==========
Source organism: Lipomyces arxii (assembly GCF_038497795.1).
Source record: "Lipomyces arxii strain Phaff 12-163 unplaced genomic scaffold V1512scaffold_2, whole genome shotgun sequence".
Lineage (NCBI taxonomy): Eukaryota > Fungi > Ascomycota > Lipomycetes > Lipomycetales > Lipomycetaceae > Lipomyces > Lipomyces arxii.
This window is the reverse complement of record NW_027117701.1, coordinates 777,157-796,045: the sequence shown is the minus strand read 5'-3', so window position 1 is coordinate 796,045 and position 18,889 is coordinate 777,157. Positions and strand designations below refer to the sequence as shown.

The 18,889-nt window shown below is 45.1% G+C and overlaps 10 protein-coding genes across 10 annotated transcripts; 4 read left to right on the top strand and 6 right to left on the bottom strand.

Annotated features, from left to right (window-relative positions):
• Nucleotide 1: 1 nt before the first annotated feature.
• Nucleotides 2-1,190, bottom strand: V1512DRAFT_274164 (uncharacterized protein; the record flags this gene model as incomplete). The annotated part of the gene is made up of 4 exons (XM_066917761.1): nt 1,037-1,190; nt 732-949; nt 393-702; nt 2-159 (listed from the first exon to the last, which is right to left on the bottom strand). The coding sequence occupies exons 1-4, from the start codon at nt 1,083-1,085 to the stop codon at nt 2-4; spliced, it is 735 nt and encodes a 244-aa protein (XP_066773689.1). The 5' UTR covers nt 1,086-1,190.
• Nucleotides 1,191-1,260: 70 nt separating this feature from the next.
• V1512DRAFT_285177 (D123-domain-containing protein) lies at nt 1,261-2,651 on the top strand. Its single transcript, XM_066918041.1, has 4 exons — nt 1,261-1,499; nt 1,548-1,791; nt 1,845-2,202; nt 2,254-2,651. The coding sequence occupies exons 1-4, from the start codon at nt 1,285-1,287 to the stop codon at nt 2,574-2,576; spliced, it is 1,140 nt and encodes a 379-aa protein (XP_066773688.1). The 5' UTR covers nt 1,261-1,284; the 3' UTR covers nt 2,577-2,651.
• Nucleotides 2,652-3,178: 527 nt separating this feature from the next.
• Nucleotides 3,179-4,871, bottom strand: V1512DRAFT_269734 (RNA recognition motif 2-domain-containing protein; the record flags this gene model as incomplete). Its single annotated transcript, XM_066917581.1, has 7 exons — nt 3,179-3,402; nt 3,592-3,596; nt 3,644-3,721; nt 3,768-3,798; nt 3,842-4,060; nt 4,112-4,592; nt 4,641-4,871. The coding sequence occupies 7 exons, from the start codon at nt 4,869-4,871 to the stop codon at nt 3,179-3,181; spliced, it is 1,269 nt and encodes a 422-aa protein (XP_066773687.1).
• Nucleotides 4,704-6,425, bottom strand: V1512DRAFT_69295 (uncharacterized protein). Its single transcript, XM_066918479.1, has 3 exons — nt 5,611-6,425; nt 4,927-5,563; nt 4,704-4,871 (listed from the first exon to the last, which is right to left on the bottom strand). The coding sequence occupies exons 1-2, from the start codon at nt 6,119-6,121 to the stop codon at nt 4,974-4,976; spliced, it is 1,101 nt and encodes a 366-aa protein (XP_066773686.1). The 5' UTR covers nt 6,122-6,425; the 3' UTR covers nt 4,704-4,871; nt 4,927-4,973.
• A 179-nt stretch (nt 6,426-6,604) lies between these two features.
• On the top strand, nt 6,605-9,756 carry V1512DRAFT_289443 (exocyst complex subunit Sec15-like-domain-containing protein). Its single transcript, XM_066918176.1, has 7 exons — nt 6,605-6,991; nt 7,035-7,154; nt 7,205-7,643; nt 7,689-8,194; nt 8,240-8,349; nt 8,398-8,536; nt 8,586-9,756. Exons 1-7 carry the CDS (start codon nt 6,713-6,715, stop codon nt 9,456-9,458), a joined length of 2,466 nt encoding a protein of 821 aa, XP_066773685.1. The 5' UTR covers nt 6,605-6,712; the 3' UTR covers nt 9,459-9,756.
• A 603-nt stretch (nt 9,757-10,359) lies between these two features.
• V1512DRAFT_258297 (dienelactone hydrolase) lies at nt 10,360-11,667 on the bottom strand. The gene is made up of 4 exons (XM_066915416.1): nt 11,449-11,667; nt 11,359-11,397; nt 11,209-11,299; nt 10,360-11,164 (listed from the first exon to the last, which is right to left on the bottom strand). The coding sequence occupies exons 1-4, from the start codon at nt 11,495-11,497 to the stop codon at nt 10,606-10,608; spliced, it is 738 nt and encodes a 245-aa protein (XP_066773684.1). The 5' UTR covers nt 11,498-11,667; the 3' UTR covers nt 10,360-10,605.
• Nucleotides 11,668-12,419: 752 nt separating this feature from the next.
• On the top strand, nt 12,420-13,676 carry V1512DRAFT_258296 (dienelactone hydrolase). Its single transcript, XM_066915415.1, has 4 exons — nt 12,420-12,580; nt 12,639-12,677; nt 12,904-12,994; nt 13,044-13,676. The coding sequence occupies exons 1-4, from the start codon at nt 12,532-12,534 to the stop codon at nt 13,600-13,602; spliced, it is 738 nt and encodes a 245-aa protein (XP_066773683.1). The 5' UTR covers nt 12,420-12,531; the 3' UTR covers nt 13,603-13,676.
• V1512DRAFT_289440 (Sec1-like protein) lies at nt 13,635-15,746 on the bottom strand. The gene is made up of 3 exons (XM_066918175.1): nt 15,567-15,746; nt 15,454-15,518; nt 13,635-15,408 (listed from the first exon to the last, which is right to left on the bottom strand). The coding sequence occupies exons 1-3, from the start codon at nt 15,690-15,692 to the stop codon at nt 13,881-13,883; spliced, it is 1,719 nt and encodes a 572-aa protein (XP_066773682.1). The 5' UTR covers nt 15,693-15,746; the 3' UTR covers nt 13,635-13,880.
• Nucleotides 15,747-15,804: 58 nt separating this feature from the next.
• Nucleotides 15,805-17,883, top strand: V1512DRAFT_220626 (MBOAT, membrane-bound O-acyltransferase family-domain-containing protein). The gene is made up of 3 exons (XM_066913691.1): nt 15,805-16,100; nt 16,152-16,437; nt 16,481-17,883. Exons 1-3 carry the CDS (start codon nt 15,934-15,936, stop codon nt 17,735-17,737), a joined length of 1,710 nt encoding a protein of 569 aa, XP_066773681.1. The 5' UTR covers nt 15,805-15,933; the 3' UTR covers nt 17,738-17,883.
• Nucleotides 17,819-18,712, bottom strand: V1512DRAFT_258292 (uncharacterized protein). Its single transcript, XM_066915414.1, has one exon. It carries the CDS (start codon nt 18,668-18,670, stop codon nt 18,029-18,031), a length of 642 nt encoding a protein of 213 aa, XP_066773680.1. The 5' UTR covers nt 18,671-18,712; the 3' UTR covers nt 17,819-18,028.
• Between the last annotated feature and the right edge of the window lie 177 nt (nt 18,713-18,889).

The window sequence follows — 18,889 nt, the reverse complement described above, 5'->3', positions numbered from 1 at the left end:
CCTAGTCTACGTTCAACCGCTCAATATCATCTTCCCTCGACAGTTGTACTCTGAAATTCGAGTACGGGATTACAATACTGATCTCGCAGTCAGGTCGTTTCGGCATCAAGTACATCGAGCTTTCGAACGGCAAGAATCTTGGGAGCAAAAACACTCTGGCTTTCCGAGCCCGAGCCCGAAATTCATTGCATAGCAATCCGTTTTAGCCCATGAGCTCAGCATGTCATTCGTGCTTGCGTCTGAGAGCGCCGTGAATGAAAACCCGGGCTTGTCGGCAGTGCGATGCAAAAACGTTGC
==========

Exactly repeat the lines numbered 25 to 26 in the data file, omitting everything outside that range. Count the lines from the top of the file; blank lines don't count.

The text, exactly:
The window sequence follows — 18,889 nt, the reverse complement described above, 5'->3', positions numbered from 1 at the left end:
CCTAGTCTACGTTCAACCGCTCAATATCATCTTCCCTCGACAGTTGTACTCTGAAATTCGAGTACGGGATTACAATACTGATCTCGCAGTCAGGTCGTTTCGGCATCAAGTACATCGAGCTTTCGAACGGCAAGAATCTTGGGAGCAAAAACACTCTGGCTTTCCGAGCCCGAGCCCGAAATTCATTGCATAGCAATCCGTTTTAGCCCATGAGCTCAGCATGTCATTCGTGCTTGCGTCTGAGAGCGCCGTGAATGAAAACCCGGGCTTGTCGGCAGTGCGATGCAAAAACGTTGC